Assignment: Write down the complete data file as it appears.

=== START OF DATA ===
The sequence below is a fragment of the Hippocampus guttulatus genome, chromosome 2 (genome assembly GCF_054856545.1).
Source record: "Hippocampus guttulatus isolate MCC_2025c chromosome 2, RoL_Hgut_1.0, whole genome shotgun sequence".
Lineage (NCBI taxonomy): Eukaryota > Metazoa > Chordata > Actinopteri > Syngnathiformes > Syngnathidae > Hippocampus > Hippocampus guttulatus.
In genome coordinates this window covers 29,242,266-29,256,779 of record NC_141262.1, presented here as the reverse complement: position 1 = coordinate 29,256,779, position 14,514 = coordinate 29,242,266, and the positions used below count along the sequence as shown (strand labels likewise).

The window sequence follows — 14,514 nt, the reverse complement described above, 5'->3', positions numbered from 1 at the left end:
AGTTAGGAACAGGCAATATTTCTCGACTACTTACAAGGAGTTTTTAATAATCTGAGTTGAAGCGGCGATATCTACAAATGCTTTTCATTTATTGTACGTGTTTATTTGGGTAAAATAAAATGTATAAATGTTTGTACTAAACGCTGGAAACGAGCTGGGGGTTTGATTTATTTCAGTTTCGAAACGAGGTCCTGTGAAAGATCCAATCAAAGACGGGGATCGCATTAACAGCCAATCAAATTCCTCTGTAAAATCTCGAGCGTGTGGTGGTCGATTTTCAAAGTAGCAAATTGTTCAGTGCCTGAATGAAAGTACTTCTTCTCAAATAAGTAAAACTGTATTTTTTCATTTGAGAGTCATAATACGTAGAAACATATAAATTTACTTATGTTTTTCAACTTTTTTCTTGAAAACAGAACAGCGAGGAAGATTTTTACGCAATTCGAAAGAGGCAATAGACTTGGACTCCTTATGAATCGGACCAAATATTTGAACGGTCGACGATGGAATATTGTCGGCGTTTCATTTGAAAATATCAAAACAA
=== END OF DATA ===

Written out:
The sequence below is a fragment of the Hippocampus guttulatus genome, chromosome 2 (genome assembly GCF_054856545.1).
Source record: "Hippocampus guttulatus isolate MCC_2025c chromosome 2, RoL_Hgut_1.0, whole genome shotgun sequence".
Lineage (NCBI taxonomy): Eukaryota > Metazoa > Chordata > Actinopteri > Syngnathiformes > Syngnathidae > Hippocampus > Hippocampus guttulatus.
In genome coordinates this window covers 29,242,266-29,256,779 of record NC_141262.1, presented here as the reverse complement: position 1 = coordinate 29,256,779, position 14,514 = coordinate 29,242,266, and the positions used below count along the sequence as shown (strand labels likewise).

The window sequence follows — 14,514 nt, the reverse complement described above, 5'->3', positions numbered from 1 at the left end:
AGTTAGGAACAGGCAATATTTCTCGACTACTTACAAGGAGTTTTTAATAATCTGAGTTGAAGCGGCGATATCTACAAATGCTTTTCATTTATTGTACGTGTTTATTTGGGTAAAATAAAATGTATAAATGTTTGTACTAAACGCTGGAAACGAGCTGGGGGTTTGATTTATTTCAGTTTCGAAACGAGGTCCTGTGAAAGATCCAATCAAAGACGGGGATCGCATTAACAGCCAATCAAATTCCTCTGTAAAATCTCGAGCGTGTGGTGGTCGATTTTCAAAGTAGCAAATTGTTCAGTGCCTGAATGAAAGTACTTCTTCTCAAATAAGTAAAACTGTATTTTTTCATTTGAGAGTCATAATACGTAGAAACATATAAATTTACTTATGTTTTTCAACTTTTTTCTTGAAAACAGAACAGCGAGGAAGATTTTTACGCAATTCGAAAGAGGCAATAGACTTGGACTCCTTATGAATCGGACCAAATATTTGAACGGTCGACGATGGAATATTGTCGGCGTTTCATTTGAAAATATCAAAACAA